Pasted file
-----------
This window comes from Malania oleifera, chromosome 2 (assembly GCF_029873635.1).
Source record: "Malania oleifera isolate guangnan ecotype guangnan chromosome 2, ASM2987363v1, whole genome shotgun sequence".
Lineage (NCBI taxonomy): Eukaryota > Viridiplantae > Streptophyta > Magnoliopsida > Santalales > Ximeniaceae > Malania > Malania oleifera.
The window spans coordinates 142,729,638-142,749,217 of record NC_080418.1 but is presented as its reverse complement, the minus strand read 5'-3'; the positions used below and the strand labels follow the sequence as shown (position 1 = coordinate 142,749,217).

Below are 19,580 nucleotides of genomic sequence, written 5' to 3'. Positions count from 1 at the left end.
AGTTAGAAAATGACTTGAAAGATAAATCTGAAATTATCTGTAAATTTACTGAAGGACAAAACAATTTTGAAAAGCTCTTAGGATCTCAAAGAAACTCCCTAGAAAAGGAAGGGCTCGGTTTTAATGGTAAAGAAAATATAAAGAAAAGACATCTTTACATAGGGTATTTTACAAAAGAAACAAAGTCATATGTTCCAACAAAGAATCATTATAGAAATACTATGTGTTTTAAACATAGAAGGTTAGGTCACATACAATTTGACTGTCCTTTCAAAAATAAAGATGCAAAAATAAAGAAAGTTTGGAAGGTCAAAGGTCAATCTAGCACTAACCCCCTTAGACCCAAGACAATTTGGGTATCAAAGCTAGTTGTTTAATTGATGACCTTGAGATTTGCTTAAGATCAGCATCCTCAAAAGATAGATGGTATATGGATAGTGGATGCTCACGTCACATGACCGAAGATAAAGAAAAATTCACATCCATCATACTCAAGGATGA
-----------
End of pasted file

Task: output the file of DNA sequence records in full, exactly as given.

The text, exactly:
This window comes from Malania oleifera, chromosome 2 (assembly GCF_029873635.1).
Source record: "Malania oleifera isolate guangnan ecotype guangnan chromosome 2, ASM2987363v1, whole genome shotgun sequence".
Lineage (NCBI taxonomy): Eukaryota > Viridiplantae > Streptophyta > Magnoliopsida > Santalales > Ximeniaceae > Malania > Malania oleifera.
The window spans coordinates 142,729,638-142,749,217 of record NC_080418.1 but is presented as its reverse complement, the minus strand read 5'-3'; the positions used below and the strand labels follow the sequence as shown (position 1 = coordinate 142,749,217).

Below are 19,580 nucleotides of genomic sequence, written 5' to 3'. Positions count from 1 at the left end.
AGTTAGAAAATGACTTGAAAGATAAATCTGAAATTATCTGTAAATTTACTGAAGGACAAAACAATTTTGAAAAGCTCTTAGGATCTCAAAGAAACTCCCTAGAAAAGGAAGGGCTCGGTTTTAATGGTAAAGAAAATATAAAGAAAAGACATCTTTACATAGGGTATTTTACAAAAGAAACAAAGTCATATGTTCCAACAAAGAATCATTATAGAAATACTATGTGTTTTAAACATAGAAGGTTAGGTCACATACAATTTGACTGTCCTTTCAAAAATAAAGATGCAAAAATAAAGAAAGTTTGGAAGGTCAAAGGTCAATCTAGCACTAACCCCCTTAGACCCAAGACAATTTGGGTATCAAAGCTAGTTGTTTAATTGATGACCTTGAGATTTGCTTAAGATCAGCATCCTCAAAAGATAGATGGTATATGGATAGTGGATGCTCACGTCACATGACCGAAGATAAAGAAAAATTCACATCCATCATACTCAAGGATGA